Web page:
Appeals & Response Plans
Headlines (last 30 days)
- DFID: More than five million Afghans will receive emergency life-saving UK aid. 17 Jun 2019
- UNICEF: Afghanistan sees three-fold increase in attacks on schools in one year – UNICEF. 28 May 2019
- UN News: About 600,000 Afghan children face death from malnutrition without emergency funds. 24 May 2019
- IOM: A third of Afghans have migrated or been displaced since 2012: IOM. 21 May 2019
Most read reports
- DFID: Over five million Afghans to receive emergency life-saving UK aid. 17 Jun 2019
- USAID: Catalyzing Afghan Agricultural Innovation, May 2018 - May 2023. 17 Jun 2019
- OCHA: Afghanistan: Snapshot of Population Movements (Jan to May 2019)(As of 17 June 2019). 18 Jun 2019
- USAID: Grain Research and Innovation (GRAIN), March 2017 - September 2022. 17 Jun 2019
- USAID: Afghanistan Value Chains – Livestock, June 2018 - June 2023. 17 Jun 2019
Authors: Marcus Manuel, Alastair McKechnie and Maia King
Since the Third High Level Forum on Aid Effectiveness in Accra in 2008, there has been a growing awareness amongst the international community that low-income countries with fragile institutions are not simply more difficult cases of development, but require a fundamentally different approach to delivering development assistance.
Report, August 2011
Authors: Alastair J. McKechnie
This paper describes the experience of programme implementation and procurement in Afghanistan and sets out lessons for other countries coming out of prolonged fragility and conflict.
Thursday, March 03, 2011 11:14 AM by Samir Elhawary
There has been much discussion on whether Tuesday's decision by the UK Government to focus more of its aid budget on 'fragile' states is putting Britain's security interests ahead of those of the poor. Oxfam has recently argued that aid is increasingly being put towards countering terrorism, and other NGOs have expressed concern that this increases threats to aid workers by associating them with contested political projects.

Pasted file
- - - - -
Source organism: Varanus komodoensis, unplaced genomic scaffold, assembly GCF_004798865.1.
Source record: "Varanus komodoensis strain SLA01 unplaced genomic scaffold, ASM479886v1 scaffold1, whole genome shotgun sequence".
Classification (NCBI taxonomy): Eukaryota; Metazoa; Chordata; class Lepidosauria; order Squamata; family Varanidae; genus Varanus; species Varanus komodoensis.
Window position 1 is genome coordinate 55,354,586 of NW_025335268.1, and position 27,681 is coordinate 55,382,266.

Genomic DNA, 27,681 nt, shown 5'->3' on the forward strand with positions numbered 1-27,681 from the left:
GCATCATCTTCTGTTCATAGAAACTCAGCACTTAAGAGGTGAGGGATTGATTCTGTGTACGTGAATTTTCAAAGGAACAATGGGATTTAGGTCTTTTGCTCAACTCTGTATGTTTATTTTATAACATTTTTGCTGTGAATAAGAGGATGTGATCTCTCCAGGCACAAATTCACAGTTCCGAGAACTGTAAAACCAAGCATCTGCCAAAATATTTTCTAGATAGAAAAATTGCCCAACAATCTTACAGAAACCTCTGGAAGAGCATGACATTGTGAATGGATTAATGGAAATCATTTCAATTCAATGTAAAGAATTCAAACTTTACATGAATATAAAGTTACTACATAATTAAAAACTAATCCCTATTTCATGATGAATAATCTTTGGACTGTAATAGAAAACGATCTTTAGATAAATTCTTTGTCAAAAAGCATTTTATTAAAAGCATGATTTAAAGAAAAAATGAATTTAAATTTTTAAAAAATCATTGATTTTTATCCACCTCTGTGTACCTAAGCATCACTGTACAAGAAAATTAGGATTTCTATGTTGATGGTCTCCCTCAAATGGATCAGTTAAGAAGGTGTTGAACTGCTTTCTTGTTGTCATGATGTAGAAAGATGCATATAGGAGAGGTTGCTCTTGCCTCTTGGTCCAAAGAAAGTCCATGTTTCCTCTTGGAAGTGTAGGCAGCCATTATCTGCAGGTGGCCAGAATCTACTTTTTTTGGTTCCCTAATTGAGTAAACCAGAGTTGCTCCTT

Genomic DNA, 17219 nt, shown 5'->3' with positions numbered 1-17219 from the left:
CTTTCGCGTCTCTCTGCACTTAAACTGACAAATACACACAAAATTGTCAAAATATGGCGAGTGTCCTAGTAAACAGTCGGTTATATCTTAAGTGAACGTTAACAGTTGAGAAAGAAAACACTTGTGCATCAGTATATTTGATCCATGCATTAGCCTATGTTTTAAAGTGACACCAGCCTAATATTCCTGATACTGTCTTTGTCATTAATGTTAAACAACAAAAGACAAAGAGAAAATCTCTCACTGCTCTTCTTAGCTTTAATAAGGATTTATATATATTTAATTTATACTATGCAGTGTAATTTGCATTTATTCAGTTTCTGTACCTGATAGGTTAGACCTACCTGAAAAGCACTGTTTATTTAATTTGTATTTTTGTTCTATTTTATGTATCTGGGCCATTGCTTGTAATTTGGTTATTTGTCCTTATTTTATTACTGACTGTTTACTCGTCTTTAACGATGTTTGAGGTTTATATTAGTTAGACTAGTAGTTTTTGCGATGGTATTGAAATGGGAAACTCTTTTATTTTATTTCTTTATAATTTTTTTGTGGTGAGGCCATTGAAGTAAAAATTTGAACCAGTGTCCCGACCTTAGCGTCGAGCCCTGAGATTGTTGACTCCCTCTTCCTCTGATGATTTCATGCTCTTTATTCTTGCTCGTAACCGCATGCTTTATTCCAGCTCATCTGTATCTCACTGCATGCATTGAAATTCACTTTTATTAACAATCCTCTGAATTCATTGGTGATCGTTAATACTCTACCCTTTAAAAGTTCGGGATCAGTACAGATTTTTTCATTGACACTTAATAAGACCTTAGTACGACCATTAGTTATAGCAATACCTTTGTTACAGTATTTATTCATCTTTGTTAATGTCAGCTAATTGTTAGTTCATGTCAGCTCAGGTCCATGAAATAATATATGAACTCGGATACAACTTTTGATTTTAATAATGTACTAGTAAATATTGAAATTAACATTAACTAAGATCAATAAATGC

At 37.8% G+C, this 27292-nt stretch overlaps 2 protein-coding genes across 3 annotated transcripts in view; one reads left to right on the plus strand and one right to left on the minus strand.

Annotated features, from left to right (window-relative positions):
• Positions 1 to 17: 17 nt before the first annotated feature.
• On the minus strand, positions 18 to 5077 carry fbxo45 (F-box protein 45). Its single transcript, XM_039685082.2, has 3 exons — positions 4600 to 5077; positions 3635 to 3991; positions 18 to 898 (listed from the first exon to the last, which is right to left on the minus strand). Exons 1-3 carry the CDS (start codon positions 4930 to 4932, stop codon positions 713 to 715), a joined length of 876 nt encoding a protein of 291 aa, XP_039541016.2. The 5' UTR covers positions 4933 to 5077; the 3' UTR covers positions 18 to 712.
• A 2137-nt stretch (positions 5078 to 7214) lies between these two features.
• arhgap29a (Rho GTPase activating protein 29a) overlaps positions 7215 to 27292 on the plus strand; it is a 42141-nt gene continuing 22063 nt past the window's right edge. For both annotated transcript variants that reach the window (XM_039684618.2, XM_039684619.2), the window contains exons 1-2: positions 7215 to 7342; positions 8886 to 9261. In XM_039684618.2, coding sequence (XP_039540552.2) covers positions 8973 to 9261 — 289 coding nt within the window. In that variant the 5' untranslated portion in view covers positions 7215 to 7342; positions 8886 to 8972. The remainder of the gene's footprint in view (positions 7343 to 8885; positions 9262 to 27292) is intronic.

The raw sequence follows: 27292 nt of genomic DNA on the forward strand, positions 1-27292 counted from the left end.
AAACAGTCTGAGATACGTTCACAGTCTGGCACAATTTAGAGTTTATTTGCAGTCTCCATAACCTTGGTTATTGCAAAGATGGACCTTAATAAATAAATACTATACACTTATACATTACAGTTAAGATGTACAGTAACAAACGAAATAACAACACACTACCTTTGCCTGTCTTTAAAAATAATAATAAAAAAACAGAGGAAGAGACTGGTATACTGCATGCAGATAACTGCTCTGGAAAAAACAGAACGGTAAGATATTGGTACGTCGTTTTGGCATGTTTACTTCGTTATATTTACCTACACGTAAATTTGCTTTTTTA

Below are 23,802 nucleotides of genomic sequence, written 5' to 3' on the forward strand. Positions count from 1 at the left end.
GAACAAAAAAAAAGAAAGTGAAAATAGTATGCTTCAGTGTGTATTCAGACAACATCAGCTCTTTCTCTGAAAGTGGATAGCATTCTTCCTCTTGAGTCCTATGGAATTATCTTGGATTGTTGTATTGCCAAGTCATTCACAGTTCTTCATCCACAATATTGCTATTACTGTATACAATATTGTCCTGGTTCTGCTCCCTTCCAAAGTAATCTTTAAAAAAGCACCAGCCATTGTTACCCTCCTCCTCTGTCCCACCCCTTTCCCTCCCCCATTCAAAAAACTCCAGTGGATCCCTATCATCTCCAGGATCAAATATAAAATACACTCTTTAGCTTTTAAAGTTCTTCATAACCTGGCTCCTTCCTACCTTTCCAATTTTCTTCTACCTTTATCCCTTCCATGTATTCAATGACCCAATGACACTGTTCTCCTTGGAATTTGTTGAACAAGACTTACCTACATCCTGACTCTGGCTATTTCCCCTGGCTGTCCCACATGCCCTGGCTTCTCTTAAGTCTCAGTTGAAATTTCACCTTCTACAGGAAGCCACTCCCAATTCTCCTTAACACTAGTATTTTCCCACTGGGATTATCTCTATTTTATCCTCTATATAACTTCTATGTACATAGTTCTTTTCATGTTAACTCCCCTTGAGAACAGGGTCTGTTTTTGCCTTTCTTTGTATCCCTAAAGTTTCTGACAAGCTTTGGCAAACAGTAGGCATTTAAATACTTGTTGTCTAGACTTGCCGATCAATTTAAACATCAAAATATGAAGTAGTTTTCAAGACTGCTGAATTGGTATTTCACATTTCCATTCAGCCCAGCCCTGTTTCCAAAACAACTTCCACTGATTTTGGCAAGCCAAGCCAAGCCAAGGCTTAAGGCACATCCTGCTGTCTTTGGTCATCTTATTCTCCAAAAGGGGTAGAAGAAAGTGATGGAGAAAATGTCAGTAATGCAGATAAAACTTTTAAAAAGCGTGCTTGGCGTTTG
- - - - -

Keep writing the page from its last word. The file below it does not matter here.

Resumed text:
Are these accusations well-founded?
Tuesday, March 01, 2011 3:50 PM by Jonathan Glennie
Given the pressing political need to mollify critics of aid, it is little wonder that this review is based on a now-familiar emphasis on results and value for money, but lacks reference to the kind of issues that more seasoned observers of aid will be looking out for (such as an emphasis on developing country-led development strategies and donor harmonisation).
Having said that, the two fundamental pillars of this review are sound: a reduction in the geographical scope of DFID's ambition, and a new way of allocating aid …
This report sets out to examine the risks of corruption faced by those delivering and receiving humanitarian assistance in Afghanistan. It is drawn from a limited amount of fieldwork and interviews, and so should be seen very much as a preliminary effort to understand the issues and dimensions of the problem. However, the picture it paints is a devastating one, suggesting a clear need for more concerted action on the part of the government, aid agencies and donor to address corruption risks.
By Emily Perkin
Japanese NGOs are relative newcomers to the international NGO scene. They are small compared to their counterparts from the rich countries of Europe and North America, and their contribution often goes largely unnoticed by the wider aid community. However, they ought to be given greater consideration. They act as a link between poor people in developing countries and the political and financial resources of the world's second-largest economy.